The TRO scenario should be at the epicenter of how you evaluate other firm and platform provider options. Any recruiting Value Proposition you are considering will lose much of its worth if you lose the TRO battle.
The enthusiasm and promise you have when you join another opportunity will diminish with each passing day, week, and month that goes by that you can’t contact, communicate with, and/or do business with your clients if you a TRO motion against you are granted.
A non-protocol, non-solicitation transition is very different than a protocol transition. From the client information that is considered confidential to implementing an announcement vs. solicit onboarding campaign.
It is too risky, with too much at stake, to join an uncommitted or unprepared firm who doesn’t have a comprehensive, non-protocol recruiting plan of action. Unfortunately, advisors can’t just assume the firm or platform they are joining has a plan because most don’t.
This is especially important to pay attention to when the firm you are joining doesn’t have non-protocol recruiting experience. You’ll want to make sure your expert attorney is on board with and has helped develop your plan. You’ll also want to take a little extra precaution in this case because a big mess up by the firm (no matter how innocent) goes down as a learning experience for the firm. For you the advisor, however, it could devastate your business.
TRO as Recruiting Litmus Test:
- If a firm or platform provider you are evaluating isn’t wholly committed to supporting you with a competent plan and resources to execute, then forgive our directness but this is the wrong option. At least, the wrong choice for this moment in time.
- Any firm or platform provider you are evaluating should be taking the leadership role in your relationship for laying out their non-protocol process and approach. If you find that it is you that is having to spearhead this process, then this is not an option worthy of your affiliation, no matter how nice they are.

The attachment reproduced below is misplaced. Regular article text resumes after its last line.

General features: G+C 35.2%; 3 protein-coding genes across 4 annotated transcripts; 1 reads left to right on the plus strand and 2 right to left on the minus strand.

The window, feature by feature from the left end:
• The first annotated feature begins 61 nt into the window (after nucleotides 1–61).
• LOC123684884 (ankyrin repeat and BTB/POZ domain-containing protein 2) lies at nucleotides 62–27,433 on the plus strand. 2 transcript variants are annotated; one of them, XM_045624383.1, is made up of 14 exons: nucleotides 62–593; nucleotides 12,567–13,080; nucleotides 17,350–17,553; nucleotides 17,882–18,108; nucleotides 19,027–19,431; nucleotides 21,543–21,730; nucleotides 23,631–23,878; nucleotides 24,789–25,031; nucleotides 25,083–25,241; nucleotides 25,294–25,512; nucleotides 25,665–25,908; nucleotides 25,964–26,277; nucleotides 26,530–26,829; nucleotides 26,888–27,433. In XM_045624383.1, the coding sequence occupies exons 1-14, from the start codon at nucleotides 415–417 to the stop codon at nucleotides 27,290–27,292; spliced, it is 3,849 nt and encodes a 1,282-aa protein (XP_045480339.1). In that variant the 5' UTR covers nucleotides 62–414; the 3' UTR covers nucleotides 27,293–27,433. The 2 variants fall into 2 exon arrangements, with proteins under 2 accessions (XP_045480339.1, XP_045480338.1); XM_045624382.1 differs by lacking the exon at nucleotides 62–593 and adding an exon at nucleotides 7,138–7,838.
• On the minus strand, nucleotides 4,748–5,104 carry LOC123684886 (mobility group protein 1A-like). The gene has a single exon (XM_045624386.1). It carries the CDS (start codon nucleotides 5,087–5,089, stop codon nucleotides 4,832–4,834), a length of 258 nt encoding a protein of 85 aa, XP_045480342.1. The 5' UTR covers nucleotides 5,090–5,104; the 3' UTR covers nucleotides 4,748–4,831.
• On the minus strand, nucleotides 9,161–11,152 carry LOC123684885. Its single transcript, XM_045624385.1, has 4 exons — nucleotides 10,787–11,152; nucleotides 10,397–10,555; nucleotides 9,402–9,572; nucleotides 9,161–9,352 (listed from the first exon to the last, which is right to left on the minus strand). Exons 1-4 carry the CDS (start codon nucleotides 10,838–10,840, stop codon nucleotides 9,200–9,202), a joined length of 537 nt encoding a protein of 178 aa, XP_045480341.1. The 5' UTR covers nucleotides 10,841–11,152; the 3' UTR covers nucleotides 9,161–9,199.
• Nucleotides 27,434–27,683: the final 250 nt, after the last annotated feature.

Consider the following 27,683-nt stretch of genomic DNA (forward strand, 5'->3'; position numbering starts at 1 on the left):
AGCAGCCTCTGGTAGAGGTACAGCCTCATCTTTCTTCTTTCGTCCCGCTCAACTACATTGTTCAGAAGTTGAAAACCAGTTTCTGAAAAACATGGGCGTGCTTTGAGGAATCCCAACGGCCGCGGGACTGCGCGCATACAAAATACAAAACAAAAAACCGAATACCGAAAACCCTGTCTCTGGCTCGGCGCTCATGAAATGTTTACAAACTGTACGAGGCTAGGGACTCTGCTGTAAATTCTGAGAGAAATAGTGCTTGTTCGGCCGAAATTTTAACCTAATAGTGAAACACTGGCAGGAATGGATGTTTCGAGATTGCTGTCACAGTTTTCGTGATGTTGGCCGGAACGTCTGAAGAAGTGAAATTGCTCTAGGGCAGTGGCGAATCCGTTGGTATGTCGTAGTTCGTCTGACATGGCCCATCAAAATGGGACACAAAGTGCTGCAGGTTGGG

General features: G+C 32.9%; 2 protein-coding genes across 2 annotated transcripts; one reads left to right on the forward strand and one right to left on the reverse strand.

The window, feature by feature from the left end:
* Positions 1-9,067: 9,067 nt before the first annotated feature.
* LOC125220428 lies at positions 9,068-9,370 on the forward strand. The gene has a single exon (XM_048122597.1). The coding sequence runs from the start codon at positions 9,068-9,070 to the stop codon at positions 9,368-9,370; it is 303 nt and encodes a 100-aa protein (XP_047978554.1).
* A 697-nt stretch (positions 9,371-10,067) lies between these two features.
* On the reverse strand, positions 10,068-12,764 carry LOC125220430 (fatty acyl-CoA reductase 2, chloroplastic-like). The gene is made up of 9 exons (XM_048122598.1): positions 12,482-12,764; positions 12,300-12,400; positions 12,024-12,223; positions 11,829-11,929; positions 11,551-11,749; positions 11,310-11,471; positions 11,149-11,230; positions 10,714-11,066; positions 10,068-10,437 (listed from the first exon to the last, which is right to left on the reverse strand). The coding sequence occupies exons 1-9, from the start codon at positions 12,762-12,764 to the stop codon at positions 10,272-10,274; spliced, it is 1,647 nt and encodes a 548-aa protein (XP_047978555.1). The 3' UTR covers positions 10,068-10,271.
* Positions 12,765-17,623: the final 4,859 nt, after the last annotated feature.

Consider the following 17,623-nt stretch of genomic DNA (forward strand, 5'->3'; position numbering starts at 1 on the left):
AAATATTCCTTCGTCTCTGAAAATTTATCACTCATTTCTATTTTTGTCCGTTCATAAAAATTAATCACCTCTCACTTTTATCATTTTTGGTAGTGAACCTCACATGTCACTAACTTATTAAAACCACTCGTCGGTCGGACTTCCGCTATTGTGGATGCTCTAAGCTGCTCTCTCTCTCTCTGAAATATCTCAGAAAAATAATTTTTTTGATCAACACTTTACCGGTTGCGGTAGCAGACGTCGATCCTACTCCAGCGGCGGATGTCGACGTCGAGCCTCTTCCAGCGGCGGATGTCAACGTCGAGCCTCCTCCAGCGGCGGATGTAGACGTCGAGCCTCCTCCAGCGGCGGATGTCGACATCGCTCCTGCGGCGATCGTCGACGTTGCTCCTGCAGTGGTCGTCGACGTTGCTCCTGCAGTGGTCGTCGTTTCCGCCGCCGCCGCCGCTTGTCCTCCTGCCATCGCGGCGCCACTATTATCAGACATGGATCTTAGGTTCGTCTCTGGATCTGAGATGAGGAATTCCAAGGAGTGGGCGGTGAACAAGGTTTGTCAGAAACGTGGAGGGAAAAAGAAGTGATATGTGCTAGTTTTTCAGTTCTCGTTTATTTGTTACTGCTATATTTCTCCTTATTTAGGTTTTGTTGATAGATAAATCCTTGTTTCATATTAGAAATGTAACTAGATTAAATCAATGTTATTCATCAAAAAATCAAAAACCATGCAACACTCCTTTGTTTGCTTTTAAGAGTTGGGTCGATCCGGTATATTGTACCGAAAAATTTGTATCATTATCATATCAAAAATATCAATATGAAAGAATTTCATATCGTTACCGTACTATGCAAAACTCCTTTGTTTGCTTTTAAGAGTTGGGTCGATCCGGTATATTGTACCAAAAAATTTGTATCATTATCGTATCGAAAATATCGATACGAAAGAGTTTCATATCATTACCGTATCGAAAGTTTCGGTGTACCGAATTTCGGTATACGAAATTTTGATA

- If a firm option can’t articulate the exact process for you to join them and onboard clients in a way that makes beating the TRO probable instead of just possible, what does this reveal about the attention to detail in other matters critical to your practice after you join?
- They should introduce you and pay for, an expert attorney for expert consultation and development of your exit plan.
- Are they going to have your back if a TRO motion is granted against you? Does the firm have the stomach and resources to provide legal support and defense of defending and fighting the TRO if it is granted?
We have shared in several previous articles that there will be firms that are leaders and followers in recruiting from non-protocol firms like UBS and Morgan Stanley. The recently announced TRO victories and the others that will be announced over the next weeks and months will encourage more and more firms to be willing to engage in non-protocol recruiting.
Once a non-protocol advisor successfully moves to a protocol firm or independent platform, then other future options and strategies are more easily accomplished. The first step is getting out of a non-protocol firm successfully. After this, it is much easier to then pivot to other models if there is the desire to do so.
Until non-protocol recruiting becomes commonplace again, as it used to be before the establishment of protocol 13 years ago, UBS and Morgan Stanley advisors should take a cautious approach in evaluating any firm/platform they are considering joining.
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